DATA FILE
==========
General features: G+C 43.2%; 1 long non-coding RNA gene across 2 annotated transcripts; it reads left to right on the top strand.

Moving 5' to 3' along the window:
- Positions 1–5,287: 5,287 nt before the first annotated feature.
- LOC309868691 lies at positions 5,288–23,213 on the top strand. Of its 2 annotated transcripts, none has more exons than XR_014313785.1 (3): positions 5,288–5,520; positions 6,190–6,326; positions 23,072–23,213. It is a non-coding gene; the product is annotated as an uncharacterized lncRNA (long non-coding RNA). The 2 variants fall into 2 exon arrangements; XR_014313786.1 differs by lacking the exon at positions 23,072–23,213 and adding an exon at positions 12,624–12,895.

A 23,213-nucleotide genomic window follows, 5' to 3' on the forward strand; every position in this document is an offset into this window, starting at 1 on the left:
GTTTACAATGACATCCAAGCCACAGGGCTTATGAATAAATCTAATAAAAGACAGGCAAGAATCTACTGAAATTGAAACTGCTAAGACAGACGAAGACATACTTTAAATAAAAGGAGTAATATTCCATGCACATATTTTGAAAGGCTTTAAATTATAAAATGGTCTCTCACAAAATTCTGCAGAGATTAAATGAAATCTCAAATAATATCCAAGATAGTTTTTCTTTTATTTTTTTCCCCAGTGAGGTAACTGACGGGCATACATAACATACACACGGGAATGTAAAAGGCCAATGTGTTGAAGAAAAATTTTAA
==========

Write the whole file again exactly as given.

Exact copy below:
General features: G+C 43.2%; 1 long non-coding RNA gene across 2 annotated transcripts; it reads left to right on the top strand.

Moving 5' to 3' along the window:
- Positions 1–5,287: 5,287 nt before the first annotated feature.
- LOC309868691 lies at positions 5,288–23,213 on the top strand. Of its 2 annotated transcripts, none has more exons than XR_014313785.1 (3): positions 5,288–5,520; positions 6,190–6,326; positions 23,072–23,213. It is a non-coding gene; the product is annotated as an uncharacterized lncRNA (long non-coding RNA). The 2 variants fall into 2 exon arrangements; XR_014313786.1 differs by lacking the exon at positions 23,072–23,213 and adding an exon at positions 12,624–12,895.

A 23,213-nucleotide genomic window follows, 5' to 3' on the forward strand; every position in this document is an offset into this window, starting at 1 on the left:
GTTTACAATGACATCCAAGCCACAGGGCTTATGAATAAATCTAATAAAAGACAGGCAAGAATCTACTGAAATTGAAACTGCTAAGACAGACGAAGACATACTTTAAATAAAAGGAGTAATATTCCATGCACATATTTTGAAAGGCTTTAAATTATAAAATGGTCTCTCACAAAATTCTGCAGAGATTAAATGAAATCTCAAATAATATCCAAGATAGTTTTTCTTTTATTTTTTTCCCCAGTGAGGTAACTGACGGGCATACATAACATACACACGGGAATGTAAAAGGCCAATGTGTTGAAGAAAAATTTTAA